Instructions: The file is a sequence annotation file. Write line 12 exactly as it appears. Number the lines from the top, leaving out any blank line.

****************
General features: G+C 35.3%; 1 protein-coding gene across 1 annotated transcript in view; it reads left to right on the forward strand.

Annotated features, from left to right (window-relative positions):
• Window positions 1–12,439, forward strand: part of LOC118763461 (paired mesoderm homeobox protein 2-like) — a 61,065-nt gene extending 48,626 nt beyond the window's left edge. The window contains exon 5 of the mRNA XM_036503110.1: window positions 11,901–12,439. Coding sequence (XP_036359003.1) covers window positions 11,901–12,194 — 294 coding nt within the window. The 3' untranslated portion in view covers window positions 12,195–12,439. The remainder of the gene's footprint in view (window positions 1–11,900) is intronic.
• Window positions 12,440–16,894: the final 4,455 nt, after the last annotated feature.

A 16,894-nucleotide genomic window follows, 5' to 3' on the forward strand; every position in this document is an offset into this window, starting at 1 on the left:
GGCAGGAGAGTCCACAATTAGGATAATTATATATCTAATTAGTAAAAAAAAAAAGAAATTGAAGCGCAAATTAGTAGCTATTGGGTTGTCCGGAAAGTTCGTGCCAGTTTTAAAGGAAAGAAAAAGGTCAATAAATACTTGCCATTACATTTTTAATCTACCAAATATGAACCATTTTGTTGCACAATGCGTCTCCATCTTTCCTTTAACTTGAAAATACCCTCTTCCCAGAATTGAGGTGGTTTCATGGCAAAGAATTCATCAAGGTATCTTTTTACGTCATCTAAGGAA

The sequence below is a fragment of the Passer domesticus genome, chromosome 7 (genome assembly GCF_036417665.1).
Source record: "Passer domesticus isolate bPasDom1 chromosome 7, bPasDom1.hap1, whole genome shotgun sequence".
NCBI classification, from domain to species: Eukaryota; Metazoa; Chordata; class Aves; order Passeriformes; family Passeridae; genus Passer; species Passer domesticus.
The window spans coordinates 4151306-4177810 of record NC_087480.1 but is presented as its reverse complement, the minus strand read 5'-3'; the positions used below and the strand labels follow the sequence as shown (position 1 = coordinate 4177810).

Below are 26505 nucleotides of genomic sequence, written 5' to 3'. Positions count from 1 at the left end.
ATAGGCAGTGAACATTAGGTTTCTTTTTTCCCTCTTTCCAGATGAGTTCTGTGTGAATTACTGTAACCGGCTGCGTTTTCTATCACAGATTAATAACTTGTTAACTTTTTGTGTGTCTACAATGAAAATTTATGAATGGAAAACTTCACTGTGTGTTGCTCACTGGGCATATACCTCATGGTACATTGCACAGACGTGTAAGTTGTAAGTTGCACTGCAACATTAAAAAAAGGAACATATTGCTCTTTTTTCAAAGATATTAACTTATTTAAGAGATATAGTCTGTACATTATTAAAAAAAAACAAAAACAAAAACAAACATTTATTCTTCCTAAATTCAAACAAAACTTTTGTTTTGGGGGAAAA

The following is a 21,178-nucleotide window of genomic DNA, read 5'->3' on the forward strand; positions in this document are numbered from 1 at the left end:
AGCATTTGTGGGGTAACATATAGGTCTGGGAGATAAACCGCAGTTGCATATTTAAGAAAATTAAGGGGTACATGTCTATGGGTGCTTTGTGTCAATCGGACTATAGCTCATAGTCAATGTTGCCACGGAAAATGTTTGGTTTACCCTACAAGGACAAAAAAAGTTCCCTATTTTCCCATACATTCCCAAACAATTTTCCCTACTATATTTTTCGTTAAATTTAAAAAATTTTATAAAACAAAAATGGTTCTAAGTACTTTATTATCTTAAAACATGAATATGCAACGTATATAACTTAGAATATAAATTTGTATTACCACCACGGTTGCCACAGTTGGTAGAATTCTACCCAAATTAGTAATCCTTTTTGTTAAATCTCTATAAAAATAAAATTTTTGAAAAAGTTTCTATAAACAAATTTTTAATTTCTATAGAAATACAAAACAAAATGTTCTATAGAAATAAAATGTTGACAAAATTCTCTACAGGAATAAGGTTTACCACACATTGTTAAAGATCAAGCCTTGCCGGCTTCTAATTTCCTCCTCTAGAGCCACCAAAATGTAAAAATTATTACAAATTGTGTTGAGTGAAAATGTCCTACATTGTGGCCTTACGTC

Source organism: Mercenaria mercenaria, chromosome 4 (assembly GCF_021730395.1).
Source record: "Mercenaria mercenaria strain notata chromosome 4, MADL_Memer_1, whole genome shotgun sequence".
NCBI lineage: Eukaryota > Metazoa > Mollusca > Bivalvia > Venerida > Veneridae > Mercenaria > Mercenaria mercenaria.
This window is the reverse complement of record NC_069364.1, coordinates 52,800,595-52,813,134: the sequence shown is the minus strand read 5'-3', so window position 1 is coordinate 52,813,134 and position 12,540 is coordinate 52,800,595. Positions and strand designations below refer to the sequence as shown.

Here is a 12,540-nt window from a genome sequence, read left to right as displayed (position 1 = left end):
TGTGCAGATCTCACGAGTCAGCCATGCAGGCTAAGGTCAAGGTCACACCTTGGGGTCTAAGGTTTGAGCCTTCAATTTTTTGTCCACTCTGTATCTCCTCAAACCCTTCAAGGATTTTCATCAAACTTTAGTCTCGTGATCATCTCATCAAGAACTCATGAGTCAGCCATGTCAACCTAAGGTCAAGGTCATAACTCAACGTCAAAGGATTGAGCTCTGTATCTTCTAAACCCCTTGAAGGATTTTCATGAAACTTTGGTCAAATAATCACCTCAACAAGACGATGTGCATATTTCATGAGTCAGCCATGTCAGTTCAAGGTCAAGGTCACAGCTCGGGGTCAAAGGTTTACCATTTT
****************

ATAGGCAGTGAACATTAGGTTTCTTTTTTCCCTCTTTCCAGATGAGTTCTGTGTGAATTACTGTAACCGGCTGCGTTTTCTATCACAGATTAATAACTTGTTAACTTTTTGTGTGTCTACAATGAAAATTTATGAATGGAAAACTTCACTGTGTGTTGCTCACTGGGCATATACCTCATGGTACATTGCACAGACGTGTAAGTTGTAAGTTGCACTGCAACATTAAAAAAAGGAACATATTGCTCTTTTTTCAAAGATATTAACTTATTTAAGAGATATAGTCTGTACATTATTAAAAAAAAACAAAAACAAAAACAAACATTTATTCTTCCTAAATTCAAACAAAACTTTTGTTTTGGGGGAAAA